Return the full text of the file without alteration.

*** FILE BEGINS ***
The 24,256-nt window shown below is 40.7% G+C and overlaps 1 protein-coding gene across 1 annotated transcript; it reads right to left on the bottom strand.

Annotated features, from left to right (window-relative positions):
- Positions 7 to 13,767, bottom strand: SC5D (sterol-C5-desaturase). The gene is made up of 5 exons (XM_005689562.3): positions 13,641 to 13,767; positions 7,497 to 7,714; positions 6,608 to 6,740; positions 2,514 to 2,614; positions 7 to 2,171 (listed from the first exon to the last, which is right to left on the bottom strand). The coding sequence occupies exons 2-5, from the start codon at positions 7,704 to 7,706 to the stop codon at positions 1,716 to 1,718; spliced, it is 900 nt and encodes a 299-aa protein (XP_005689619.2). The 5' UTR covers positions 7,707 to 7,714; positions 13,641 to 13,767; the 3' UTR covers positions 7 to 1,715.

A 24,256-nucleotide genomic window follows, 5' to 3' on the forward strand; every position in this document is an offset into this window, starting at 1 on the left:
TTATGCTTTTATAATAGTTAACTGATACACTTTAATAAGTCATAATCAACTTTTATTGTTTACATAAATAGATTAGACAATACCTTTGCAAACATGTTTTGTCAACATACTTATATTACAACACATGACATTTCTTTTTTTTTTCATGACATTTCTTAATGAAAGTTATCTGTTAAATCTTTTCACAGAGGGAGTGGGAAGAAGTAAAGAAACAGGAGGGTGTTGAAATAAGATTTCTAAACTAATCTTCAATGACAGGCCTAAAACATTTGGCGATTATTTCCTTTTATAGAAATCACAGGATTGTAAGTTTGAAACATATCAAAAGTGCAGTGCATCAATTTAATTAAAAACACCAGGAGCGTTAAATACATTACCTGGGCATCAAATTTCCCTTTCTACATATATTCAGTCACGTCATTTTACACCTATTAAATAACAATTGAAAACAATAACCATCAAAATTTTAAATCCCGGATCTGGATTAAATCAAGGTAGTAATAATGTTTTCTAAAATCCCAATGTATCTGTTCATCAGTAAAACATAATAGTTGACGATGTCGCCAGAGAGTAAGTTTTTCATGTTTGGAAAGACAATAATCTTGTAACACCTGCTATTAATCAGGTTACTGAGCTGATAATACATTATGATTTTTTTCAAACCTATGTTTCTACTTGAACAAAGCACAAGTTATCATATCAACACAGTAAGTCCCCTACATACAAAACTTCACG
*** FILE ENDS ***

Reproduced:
The 24,256-nt window shown below is 40.7% G+C and overlaps 1 protein-coding gene across 1 annotated transcript; it reads right to left on the bottom strand.

Annotated features, from left to right (window-relative positions):
- Positions 7 to 13,767, bottom strand: SC5D (sterol-C5-desaturase). The gene is made up of 5 exons (XM_005689562.3): positions 13,641 to 13,767; positions 7,497 to 7,714; positions 6,608 to 6,740; positions 2,514 to 2,614; positions 7 to 2,171 (listed from the first exon to the last, which is right to left on the bottom strand). The coding sequence occupies exons 2-5, from the start codon at positions 7,704 to 7,706 to the stop codon at positions 1,716 to 1,718; spliced, it is 900 nt and encodes a 299-aa protein (XP_005689619.2). The 5' UTR covers positions 7,707 to 7,714; positions 13,641 to 13,767; the 3' UTR covers positions 7 to 1,715.

A 24,256-nucleotide genomic window follows, 5' to 3' on the forward strand; every position in this document is an offset into this window, starting at 1 on the left:
TTATGCTTTTATAATAGTTAACTGATACACTTTAATAAGTCATAATCAACTTTTATTGTTTACATAAATAGATTAGACAATACCTTTGCAAACATGTTTTGTCAACATACTTATATTACAACACATGACATTTCTTTTTTTTTTCATGACATTTCTTAATGAAAGTTATCTGTTAAATCTTTTCACAGAGGGAGTGGGAAGAAGTAAAGAAACAGGAGGGTGTTGAAATAAGATTTCTAAACTAATCTTCAATGACAGGCCTAAAACATTTGGCGATTATTTCCTTTTATAGAAATCACAGGATTGTAAGTTTGAAACATATCAAAAGTGCAGTGCATCAATTTAATTAAAAACACCAGGAGCGTTAAATACATTACCTGGGCATCAAATTTCCCTTTCTACATATATTCAGTCACGTCATTTTACACCTATTAAATAACAATTGAAAACAATAACCATCAAAATTTTAAATCCCGGATCTGGATTAAATCAAGGTAGTAATAATGTTTTCTAAAATCCCAATGTATCTGTTCATCAGTAAAACATAATAGTTGACGATGTCGCCAGAGAGTAAGTTTTTCATGTTTGGAAAGACAATAATCTTGTAACACCTGCTATTAATCAGGTTACTGAGCTGATAATACATTATGATTTTTTTCAAACCTATGTTTCTACTTGAACAAAGCACAAGTTATCATATCAACACAGTAAGTCCCCTACATACAAAACTTCACG